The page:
ZimTrade Predicts Export Growth – The Standard


Trade promotion and development agency ZimTrade says Zimbabwe’s exports will continue on the known growth path throughout this year until December.

Growth has been supported by reforms aimed at developing and promoting relationships that facilitate export growth.

“Zimbabwe’s exports in recent months have followed an upward trend and are expected to continue to grow throughout the year,” ZimTrade said.

Cumulative export earnings increased to US $ 2.31 billion in the first half of 2021, compared to US $ 1.91 billion in the comparable period in 2020.

This represents a 20.8% growth in 2021, although trade was affected last year by severe lockdowns induced by Covid-19.

The agency said Zimbabwe has benefited from the positive fallout from the economic diplomacy strategy pursued by the Department of Foreign Affairs and International Trade.

Through the national export strategy, ZimTrade has organized export promotion programs.

“These missions have enabled Zimbabwean exporters to establish strong links with potential buyers in the Democratic Republic of the Congo and are expected to start trading as soon as they have concluded negotiations.

“There are several activities that the government is implementing through different ministries and agencies to improve the ease of doing business, which should lower the cost of doing business and improve income,” ZimTrade said.

“While these programs and activities will undoubtedly contribute to export growth, it is important that exporters understand the cost of their products as well as the payment terms that will ensure the success matrix of their products.

“Indeed, buyers who have expressed an interest in sourcing from Zimbabwe often note that local businesses have to be competitively priced and offer good payment terms.

“There are external and internal factors that affect prices, and these must be taken into account by the exporter on the final product. “

ZimTrade added that exporters should take advantage of the incentives that have been put in place to reduce the cost of the final product.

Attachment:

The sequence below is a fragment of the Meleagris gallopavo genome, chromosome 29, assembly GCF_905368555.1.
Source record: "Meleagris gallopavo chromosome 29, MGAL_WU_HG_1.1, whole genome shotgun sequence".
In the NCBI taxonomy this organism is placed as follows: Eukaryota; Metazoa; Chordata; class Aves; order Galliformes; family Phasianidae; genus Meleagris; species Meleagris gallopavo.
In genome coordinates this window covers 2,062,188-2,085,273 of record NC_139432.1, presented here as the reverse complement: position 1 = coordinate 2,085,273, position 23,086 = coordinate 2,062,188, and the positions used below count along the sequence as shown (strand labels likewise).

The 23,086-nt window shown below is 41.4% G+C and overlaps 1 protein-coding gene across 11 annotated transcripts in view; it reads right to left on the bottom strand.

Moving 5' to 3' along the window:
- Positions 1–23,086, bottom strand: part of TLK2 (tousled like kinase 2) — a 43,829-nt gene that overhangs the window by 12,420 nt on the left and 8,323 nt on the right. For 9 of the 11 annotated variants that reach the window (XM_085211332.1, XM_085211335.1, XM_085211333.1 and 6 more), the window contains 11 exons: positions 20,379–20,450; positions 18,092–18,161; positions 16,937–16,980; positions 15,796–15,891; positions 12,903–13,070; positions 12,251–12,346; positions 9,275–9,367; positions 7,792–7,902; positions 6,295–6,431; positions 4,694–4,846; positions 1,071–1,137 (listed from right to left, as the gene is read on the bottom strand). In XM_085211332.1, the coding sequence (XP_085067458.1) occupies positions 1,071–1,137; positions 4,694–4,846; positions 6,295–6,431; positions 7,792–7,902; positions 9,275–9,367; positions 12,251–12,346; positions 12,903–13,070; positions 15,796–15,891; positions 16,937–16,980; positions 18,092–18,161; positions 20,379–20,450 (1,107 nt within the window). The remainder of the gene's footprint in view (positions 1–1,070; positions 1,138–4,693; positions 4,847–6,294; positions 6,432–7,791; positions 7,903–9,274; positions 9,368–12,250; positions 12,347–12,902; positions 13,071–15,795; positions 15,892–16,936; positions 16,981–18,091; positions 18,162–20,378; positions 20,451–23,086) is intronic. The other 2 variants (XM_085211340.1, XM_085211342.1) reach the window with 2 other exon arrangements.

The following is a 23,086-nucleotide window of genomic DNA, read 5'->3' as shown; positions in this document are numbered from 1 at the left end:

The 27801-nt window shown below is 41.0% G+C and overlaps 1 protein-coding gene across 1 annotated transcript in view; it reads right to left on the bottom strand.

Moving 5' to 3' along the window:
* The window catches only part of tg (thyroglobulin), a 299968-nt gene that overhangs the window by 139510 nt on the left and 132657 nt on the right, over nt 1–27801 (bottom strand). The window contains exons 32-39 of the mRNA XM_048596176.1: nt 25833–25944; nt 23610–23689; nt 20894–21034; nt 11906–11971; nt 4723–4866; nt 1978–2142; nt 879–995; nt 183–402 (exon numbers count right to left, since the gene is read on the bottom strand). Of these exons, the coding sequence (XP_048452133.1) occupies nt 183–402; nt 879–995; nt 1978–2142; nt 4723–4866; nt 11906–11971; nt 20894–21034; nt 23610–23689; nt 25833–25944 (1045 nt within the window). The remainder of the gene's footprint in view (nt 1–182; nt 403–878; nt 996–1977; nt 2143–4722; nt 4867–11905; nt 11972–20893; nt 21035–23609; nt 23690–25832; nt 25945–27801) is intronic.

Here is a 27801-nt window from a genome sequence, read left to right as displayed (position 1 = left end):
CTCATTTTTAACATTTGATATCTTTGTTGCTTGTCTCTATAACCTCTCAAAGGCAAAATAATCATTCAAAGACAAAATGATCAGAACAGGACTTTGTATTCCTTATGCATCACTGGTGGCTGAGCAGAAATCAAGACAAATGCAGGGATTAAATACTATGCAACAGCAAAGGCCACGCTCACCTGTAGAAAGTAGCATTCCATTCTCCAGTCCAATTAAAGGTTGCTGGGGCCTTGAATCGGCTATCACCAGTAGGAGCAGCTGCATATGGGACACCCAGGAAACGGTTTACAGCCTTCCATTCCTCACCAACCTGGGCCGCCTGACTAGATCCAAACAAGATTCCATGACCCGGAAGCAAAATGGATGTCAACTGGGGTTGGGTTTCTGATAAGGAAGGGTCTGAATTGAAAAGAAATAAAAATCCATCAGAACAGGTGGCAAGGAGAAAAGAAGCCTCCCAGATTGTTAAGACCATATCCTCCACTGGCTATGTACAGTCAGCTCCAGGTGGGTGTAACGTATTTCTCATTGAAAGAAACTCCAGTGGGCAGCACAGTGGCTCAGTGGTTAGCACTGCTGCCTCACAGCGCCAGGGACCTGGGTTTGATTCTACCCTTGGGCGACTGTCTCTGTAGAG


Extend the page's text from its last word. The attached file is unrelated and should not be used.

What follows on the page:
“Local exporters must register to trade under bilateral and multilateral trade agreements to which Zimbabwe is a signatory,” the organization said.

“These agreements are intended to stimulate and encourage trade between countries or groups of signatory countries, granting each other preferential treatment in the reduction or elimination of customs duties as well as the elimination or relaxation of quantitative restrictions.

“A reduction or elimination of the duty can give the exporter a substantial advantage over competitors from countries that do not have similar trade agreements.

“It’s important to recognize that pricing is one of the most important decisions the exporter faces.

“Foreign markets are very competitive and the prices of each product must be established according to the conditions prevailing in each market. “

The organization said negotiating sustainable payment terms is another critical factor that determines the success of an export business.

He said exporters should consult with their banks on the best method of handling each transaction.

Factors influencing the method of payment include the type of transaction, the nature of the commodity, the amount involved, the creditworthiness of the importer, political or economic conditions in the importing country, the financial condition of the exporter and the practices acceptable commercial.

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